CLANCY OVERELL | Editor | CONTACT
Young Labor Member and staunch advocate for the redistribution of wealth across Australian economic classes, Ella Wentworth (19) has made a promise to her comrades within the higher tertiary educational institution to which her father pays roughly $35k per year her to attend.
She’s made a promise to never rest, until their demands are met.
“They think they can do this to us?!” she roars.
Ella is, of course, referring to the recent decision by Sydney University to increase the price of coffee in their library cafe, from $3.50 to $4.20.
“$4.20!?” she screams through a megaphone.
“First they came for our compulsory union fees. And I said nothing, because I was in primary school”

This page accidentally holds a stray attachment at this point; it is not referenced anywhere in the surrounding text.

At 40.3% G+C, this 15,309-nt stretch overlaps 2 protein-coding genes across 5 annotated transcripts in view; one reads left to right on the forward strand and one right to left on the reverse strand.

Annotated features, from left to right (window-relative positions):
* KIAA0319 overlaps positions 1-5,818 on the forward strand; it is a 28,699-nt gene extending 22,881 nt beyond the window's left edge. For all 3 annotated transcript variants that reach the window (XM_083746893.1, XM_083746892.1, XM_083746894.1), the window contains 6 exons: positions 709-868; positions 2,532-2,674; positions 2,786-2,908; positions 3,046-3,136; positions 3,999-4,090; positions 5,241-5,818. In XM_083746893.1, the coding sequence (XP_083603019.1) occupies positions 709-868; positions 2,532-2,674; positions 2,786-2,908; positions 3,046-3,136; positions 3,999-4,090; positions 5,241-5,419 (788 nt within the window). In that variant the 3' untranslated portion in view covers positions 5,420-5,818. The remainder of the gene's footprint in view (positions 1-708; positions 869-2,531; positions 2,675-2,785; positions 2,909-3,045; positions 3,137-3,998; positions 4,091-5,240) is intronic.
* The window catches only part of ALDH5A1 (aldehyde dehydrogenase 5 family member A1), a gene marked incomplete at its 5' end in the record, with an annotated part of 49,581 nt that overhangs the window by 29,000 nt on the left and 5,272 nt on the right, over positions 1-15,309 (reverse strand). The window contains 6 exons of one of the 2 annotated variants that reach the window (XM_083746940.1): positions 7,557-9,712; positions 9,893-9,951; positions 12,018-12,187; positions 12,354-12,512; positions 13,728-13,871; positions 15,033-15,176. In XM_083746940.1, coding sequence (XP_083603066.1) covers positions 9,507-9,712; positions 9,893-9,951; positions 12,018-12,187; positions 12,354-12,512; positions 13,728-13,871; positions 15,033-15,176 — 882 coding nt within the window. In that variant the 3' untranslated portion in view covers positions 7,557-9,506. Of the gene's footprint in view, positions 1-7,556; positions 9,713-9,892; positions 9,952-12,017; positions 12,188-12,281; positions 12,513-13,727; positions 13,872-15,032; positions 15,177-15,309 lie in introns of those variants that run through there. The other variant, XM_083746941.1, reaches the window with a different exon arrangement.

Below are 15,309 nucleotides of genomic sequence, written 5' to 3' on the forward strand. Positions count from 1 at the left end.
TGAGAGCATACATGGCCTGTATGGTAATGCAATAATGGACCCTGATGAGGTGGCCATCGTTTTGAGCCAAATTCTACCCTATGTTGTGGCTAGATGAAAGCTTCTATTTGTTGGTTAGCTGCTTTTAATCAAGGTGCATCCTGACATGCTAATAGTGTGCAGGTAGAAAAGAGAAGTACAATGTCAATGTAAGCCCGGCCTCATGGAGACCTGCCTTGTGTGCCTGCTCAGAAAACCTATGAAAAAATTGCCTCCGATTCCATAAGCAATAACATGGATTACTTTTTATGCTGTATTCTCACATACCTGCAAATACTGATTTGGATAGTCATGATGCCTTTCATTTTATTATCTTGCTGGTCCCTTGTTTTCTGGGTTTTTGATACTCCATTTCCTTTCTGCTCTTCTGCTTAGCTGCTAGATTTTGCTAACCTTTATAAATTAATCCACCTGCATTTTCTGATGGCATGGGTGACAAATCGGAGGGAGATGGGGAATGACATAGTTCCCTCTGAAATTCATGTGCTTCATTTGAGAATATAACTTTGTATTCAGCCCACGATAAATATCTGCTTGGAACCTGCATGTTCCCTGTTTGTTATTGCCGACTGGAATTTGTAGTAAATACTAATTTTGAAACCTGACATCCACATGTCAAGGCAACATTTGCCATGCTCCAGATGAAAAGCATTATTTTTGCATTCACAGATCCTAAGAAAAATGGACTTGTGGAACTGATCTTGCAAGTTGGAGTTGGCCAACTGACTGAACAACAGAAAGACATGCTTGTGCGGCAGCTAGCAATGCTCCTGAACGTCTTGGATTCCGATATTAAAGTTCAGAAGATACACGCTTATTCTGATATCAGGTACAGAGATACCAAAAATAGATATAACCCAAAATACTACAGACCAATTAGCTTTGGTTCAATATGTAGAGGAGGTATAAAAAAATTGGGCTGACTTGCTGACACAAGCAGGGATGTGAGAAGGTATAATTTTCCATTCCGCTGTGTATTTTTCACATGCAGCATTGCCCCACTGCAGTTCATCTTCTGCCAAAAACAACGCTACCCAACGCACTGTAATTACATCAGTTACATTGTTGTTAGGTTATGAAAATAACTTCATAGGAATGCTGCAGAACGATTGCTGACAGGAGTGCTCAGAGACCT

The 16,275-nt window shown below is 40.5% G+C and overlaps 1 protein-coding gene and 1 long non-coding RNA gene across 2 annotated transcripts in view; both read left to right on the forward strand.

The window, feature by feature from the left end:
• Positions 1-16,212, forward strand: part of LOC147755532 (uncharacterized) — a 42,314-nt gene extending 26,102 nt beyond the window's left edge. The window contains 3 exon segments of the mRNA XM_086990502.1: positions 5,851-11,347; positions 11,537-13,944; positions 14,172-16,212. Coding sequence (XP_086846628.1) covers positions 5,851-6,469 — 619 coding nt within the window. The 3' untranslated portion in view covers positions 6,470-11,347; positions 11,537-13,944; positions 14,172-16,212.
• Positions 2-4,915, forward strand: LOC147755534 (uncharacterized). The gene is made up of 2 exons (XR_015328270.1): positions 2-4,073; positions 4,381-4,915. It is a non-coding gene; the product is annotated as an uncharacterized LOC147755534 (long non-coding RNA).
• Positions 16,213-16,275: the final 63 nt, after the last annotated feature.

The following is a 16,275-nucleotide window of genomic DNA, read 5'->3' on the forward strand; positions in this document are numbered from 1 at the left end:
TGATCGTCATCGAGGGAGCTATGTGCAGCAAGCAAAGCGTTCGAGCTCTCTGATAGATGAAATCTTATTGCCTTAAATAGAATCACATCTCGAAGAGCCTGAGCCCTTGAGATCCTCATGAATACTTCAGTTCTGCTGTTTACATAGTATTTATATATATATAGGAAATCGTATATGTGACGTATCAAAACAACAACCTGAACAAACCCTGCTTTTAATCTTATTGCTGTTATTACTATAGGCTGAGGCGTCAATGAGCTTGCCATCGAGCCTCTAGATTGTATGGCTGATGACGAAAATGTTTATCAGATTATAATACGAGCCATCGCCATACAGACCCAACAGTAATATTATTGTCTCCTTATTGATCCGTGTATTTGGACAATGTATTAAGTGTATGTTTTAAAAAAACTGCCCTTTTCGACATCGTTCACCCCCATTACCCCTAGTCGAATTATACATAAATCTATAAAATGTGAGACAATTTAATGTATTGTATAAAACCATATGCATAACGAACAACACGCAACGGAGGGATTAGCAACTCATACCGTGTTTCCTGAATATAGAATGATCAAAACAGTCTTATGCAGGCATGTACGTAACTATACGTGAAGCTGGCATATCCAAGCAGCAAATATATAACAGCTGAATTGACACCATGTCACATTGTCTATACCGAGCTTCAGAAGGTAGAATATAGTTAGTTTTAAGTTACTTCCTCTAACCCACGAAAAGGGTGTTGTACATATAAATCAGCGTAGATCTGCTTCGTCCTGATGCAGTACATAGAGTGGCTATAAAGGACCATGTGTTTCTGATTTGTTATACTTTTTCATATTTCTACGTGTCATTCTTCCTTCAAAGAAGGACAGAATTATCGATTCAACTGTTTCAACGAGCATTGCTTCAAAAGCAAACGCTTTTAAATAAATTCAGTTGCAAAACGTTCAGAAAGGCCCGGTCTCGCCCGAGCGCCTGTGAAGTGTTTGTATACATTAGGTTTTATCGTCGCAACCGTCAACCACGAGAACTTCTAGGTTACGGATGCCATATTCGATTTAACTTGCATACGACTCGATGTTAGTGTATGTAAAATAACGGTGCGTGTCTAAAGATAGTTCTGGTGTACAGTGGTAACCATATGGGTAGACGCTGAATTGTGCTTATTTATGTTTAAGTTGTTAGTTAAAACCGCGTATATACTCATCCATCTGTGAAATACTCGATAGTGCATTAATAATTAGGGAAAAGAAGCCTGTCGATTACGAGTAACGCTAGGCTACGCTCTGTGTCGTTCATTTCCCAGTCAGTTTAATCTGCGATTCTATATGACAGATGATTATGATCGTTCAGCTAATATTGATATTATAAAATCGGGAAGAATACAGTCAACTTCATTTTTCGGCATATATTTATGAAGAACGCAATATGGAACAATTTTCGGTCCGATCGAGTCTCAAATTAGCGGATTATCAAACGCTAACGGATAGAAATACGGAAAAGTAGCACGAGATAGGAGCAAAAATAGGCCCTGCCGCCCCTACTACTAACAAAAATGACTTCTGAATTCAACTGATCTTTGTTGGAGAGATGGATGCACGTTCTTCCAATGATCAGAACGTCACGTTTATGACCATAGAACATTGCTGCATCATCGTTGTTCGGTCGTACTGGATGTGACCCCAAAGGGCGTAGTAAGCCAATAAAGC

“Then they came for our vending machines and I said nothing”
“But, today. They made it clear. They don’t care about us! It’s not about us! It’s about their private interests and all the money they make from us!”
According to Ella, this is one of those kinds of injustices that politicise a whole generation – of people privileged enough to go to a sandstone university.
“We can do this Comrades. They want us to crumble. We won’t!”
Ella’s friends, a crowd made up of highly politicised only-childs wearing red Young Labor t-shirts, begin cheering.